After all the Thanksgiving turkey, the family has cast off again and things quiet down, it’s nice to escape the house and get a line wet. This fall’s conditions have been erratic and fishing has been different every day. Today I hit the water just after 7:00am and was greeted by 26 degree air temps and water near 50 degrees creating a quiet fog on the water. The scene was quite different than July and August’s foggy days on the water when the air and water temperatures were reversed!
Focusing on seams in the high stained water produced fish this week and a mix of nymphs and streamers was the ticket. Fishing a tandem rig with lots of weight will get your flies to the bottom fast and with one fly higher allow you to cover the water column. If you’re not bouncing the bottom every few casts, you may not be getting deep enough.
Winter fishing brings its own special challenges like cold hands and iced up guides on your rod. If your guides freeze up while casting, dip your rod below the surface for a few seconds and the warmer temperature water will take care of the ice. Don’t try to pop the ice chunks out with your fingers. That’s a surefire way to break your rod. Good wool gloves will keep your hands warm and wearing lots of layers will ensure your core stays warm and there’s plenty of warm blood pumping to your finger-tips. If your gloves get wet you can slap them against your waders or jacket to shake the water out. Even wet, wool will continue to keep you warmer than no gloves at all.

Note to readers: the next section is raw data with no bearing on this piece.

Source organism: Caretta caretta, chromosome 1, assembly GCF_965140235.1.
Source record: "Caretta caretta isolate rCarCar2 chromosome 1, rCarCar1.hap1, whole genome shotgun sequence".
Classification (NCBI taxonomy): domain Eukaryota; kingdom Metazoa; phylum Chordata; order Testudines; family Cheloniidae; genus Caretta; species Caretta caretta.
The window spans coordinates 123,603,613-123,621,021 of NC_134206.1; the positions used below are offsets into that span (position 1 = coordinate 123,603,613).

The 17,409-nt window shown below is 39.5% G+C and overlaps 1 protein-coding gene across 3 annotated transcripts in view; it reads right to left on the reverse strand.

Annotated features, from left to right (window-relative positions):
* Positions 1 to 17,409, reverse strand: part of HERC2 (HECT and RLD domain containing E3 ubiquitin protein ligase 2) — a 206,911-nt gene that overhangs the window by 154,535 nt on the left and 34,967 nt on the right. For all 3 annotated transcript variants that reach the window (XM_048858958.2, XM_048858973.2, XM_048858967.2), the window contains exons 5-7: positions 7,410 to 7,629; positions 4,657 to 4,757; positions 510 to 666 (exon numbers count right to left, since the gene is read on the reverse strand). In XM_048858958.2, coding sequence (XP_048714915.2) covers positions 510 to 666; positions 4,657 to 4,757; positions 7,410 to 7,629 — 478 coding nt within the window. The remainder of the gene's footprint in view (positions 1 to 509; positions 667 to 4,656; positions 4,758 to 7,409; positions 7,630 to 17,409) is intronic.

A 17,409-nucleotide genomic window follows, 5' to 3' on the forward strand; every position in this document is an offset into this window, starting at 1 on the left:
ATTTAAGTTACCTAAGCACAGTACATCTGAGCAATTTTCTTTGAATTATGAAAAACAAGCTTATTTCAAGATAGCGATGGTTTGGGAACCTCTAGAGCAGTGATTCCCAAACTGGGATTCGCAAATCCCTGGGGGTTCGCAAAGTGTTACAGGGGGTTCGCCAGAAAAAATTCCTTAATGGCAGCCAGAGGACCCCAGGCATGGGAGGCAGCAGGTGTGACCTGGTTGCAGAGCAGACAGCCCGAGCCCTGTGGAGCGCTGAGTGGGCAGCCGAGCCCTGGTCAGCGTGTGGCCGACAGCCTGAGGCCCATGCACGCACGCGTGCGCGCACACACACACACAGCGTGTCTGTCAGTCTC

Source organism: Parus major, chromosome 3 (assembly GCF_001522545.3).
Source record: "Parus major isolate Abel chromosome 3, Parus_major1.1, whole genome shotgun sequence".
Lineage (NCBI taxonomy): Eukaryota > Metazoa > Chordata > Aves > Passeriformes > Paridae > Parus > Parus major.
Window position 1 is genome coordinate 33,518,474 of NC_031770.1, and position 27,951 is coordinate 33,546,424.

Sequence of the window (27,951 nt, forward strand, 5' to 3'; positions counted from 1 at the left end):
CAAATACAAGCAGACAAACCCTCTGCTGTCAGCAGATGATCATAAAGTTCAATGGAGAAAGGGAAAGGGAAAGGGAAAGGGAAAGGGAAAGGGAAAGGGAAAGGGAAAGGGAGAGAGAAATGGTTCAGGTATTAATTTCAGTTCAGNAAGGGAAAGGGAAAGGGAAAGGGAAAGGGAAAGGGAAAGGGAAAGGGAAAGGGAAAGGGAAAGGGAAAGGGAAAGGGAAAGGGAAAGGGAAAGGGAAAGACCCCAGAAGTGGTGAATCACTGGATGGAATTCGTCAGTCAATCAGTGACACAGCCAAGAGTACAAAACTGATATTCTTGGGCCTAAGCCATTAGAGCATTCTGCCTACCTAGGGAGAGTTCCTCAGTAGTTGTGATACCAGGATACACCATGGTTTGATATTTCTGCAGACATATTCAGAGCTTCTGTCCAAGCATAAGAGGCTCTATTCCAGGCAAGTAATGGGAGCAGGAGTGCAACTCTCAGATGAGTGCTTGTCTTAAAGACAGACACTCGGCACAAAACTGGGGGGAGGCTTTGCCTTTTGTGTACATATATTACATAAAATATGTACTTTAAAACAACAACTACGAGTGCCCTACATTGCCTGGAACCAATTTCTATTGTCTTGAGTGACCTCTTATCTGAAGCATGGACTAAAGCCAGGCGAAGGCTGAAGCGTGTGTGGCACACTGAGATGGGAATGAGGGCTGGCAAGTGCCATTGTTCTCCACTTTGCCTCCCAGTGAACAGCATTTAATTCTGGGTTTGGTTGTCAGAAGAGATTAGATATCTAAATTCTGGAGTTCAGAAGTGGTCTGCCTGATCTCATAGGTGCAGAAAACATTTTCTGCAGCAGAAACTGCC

Not sure how to outfit yourself to make the most of winter’s short days? Give Knee Deep Fly Fishing a call, we fill you in on how to layer up and keep warm.
Every year I can be found fishing on the New Years weekend. When I was a teenager the holidays were a time when my family was home together and we’d get out of the house as a group (a group of trouble makers) and slide our way to a local trout stream. Our mother was a saint to put up with us and this holiday routine. I recall a few years where I caused us all to be late for Thanksgiving because we were chasing brookies in Jockey Hollow or Christmases where new gear was tested right after it was unwrapped out at Ken Lockwood Gorge; always a fun spot once it was coated with ice. As the years went on and my brothers and I moved further from each other there are less afternoon outings following big early meals. I will never forget being out-fished by one of my brothers who threw a giant purple leach in a honey hole of hatchery rainbows. I’m still scratching my head over that 15 years later.
Nowadays, I still get out in the winter but recall those times with my brothers and father fondly. With the “early black stoneflies” just around the corner I hope to call them on New Year’s Morning and tell them about how they were thick in the air and how they missed it. Next year I’ll be lobbying hard to get everyone together for some icy fishing for sure. Living below the Mason Dixon Line means that there’s a chance for warmer days in the winter than our snowbound friends up North. Warm days and rising water temps signal the little stoneflies to crawl out onto rocks and snow piles to hatch. Snow is a great place to spot them as their dark bodies cure nicely with the reflection from a white background. Even a few adults buzzing around can let you know the time is right for fishing some nymphs in the riffles. As one of the first real hatches of the year, I get pretty excited when I see them fluttering around.
Don’t forget to stop by your local shop and pick up a new license for 2011 and be safe while getting Knee Deep Friday night – DON’T DRINK AND DRIVE.